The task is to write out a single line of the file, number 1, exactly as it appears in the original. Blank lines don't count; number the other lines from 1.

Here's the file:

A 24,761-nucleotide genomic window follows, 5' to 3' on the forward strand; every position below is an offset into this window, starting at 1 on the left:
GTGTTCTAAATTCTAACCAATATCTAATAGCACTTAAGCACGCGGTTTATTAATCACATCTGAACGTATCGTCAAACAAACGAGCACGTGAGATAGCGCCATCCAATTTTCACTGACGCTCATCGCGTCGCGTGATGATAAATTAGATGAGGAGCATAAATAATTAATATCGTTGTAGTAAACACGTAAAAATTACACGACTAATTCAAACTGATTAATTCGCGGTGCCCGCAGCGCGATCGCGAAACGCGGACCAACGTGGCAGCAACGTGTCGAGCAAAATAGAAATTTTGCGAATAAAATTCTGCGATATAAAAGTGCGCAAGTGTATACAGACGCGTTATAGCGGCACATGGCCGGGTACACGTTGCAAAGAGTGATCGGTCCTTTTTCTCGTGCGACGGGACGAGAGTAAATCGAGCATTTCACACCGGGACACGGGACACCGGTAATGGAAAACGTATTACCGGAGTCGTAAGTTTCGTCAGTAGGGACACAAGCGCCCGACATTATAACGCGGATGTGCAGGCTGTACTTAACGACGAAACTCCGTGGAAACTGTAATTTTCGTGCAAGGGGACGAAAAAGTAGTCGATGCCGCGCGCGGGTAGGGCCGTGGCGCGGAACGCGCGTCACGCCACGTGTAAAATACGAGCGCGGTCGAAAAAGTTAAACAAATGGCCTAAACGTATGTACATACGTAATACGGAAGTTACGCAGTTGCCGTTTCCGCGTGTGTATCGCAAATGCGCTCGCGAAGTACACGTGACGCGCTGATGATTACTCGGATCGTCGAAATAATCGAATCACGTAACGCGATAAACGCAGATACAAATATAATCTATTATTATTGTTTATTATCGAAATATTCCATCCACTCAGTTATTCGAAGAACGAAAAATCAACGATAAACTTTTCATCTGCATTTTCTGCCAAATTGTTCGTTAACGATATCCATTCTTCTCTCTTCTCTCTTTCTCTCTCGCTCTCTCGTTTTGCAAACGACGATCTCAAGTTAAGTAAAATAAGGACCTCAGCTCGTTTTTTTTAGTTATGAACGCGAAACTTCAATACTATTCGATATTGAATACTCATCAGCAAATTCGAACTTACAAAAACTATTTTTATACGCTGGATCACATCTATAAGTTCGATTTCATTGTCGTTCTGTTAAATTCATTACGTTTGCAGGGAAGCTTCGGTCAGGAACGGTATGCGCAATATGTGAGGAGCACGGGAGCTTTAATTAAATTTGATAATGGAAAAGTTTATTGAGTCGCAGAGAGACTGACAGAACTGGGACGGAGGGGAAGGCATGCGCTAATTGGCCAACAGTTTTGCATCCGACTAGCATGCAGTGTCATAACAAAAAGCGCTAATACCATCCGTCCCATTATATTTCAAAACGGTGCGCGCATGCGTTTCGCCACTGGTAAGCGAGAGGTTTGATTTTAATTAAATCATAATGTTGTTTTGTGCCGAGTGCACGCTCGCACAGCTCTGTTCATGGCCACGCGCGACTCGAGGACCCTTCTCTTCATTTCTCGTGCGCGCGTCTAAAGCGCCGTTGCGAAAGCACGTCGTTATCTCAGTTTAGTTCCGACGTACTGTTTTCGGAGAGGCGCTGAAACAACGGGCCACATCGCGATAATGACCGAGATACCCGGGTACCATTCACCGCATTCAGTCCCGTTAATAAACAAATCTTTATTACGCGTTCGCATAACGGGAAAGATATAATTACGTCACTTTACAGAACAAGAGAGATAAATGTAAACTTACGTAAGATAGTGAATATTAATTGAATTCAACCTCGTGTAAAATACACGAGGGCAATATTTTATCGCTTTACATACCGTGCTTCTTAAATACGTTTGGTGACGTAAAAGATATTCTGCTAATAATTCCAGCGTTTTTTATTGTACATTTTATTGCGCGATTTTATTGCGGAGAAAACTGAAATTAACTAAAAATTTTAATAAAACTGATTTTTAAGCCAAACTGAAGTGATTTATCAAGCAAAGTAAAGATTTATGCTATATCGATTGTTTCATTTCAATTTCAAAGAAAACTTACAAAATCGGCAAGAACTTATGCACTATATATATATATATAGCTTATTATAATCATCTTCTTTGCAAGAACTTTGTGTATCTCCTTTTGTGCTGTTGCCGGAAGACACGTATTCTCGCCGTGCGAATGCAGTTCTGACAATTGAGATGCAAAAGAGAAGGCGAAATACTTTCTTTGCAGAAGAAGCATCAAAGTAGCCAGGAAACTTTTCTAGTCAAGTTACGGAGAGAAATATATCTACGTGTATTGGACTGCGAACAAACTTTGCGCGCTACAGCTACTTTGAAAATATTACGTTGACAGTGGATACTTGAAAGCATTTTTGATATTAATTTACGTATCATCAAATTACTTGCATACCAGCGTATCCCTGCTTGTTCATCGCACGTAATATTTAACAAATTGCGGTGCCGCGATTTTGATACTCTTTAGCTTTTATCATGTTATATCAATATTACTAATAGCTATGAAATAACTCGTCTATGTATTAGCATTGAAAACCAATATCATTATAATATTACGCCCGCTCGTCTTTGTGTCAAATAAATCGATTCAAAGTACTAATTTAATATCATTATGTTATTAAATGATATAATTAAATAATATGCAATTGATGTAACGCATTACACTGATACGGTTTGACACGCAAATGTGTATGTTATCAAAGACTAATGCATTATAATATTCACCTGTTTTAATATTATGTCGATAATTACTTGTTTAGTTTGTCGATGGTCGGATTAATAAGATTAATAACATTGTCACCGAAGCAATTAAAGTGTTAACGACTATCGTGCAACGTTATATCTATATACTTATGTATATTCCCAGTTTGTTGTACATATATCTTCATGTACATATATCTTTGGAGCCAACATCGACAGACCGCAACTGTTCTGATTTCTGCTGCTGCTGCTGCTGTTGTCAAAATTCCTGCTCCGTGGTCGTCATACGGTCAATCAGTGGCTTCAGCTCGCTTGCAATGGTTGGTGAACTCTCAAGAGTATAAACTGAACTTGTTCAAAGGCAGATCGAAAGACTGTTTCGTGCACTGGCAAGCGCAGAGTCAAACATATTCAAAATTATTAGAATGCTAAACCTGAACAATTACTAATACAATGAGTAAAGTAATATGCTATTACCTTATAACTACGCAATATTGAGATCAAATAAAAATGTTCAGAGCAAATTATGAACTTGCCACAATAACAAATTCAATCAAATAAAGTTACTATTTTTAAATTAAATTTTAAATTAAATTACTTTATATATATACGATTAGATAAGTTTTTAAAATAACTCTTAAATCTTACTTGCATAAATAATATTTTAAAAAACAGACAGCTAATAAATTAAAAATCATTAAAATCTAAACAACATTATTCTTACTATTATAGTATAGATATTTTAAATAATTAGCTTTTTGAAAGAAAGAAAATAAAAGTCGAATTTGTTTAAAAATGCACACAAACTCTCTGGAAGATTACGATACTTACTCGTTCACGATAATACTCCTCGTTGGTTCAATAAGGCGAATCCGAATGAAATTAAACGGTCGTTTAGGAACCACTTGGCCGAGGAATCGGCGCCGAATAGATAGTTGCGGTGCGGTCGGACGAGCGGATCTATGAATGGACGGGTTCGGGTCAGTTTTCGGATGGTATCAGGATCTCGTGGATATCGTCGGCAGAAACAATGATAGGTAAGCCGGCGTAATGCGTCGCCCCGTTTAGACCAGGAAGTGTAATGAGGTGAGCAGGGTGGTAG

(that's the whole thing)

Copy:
A 24,761-nucleotide genomic window follows, 5' to 3' on the forward strand; every position below is an offset into this window, starting at 1 on the left: